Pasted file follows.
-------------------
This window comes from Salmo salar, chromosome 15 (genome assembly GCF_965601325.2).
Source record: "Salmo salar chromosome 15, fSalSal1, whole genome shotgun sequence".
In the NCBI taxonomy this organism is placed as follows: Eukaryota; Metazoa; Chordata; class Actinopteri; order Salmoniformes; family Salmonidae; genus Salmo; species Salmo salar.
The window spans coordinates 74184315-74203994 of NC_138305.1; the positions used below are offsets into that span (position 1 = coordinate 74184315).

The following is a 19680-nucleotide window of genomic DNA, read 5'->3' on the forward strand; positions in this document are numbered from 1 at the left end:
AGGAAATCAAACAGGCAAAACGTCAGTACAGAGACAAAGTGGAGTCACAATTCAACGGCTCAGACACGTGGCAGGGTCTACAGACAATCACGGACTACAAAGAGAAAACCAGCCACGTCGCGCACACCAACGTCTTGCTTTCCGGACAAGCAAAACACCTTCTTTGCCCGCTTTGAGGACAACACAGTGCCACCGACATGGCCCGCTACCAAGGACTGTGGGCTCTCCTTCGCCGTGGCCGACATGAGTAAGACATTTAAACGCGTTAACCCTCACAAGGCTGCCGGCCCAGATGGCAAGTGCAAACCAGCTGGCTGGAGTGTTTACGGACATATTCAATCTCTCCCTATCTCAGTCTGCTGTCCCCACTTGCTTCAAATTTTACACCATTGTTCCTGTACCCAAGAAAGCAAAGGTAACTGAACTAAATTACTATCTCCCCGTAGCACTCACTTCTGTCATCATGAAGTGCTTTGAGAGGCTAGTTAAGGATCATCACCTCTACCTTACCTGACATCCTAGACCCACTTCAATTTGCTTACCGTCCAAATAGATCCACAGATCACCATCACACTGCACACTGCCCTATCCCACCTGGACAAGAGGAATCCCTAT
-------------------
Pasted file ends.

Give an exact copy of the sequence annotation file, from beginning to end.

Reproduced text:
This window comes from Salmo salar, chromosome 15 (genome assembly GCF_965601325.2).
Source record: "Salmo salar chromosome 15, fSalSal1, whole genome shotgun sequence".
In the NCBI taxonomy this organism is placed as follows: Eukaryota; Metazoa; Chordata; class Actinopteri; order Salmoniformes; family Salmonidae; genus Salmo; species Salmo salar.
The window spans coordinates 74184315-74203994 of NC_138305.1; the positions used below are offsets into that span (position 1 = coordinate 74184315).

The following is a 19680-nucleotide window of genomic DNA, read 5'->3' on the forward strand; positions in this document are numbered from 1 at the left end:
AGGAAATCAAACAGGCAAAACGTCAGTACAGAGACAAAGTGGAGTCACAATTCAACGGCTCAGACACGTGGCAGGGTCTACAGACAATCACGGACTACAAAGAGAAAACCAGCCACGTCGCGCACACCAACGTCTTGCTTTCCGGACAAGCAAAACACCTTCTTTGCCCGCTTTGAGGACAACACAGTGCCACCGACATGGCCCGCTACCAAGGACTGTGGGCTCTCCTTCGCCGTGGCCGACATGAGTAAGACATTTAAACGCGTTAACCCTCACAAGGCTGCCGGCCCAGATGGCAAGTGCAAACCAGCTGGCTGGAGTGTTTACGGACATATTCAATCTCTCCCTATCTCAGTCTGCTGTCCCCACTTGCTTCAAATTTTACACCATTGTTCCTGTACCCAAGAAAGCAAAGGTAACTGAACTAAATTACTATCTCCCCGTAGCACTCACTTCTGTCATCATGAAGTGCTTTGAGAGGCTAGTTAAGGATCATCACCTCTACCTTACCTGACATCCTAGACCCACTTCAATTTGCTTACCGTCCAAATAGATCCACAGATCACCATCACACTGCACACTGCCCTATCCCACCTGGACAAGAGGAATCCCTAT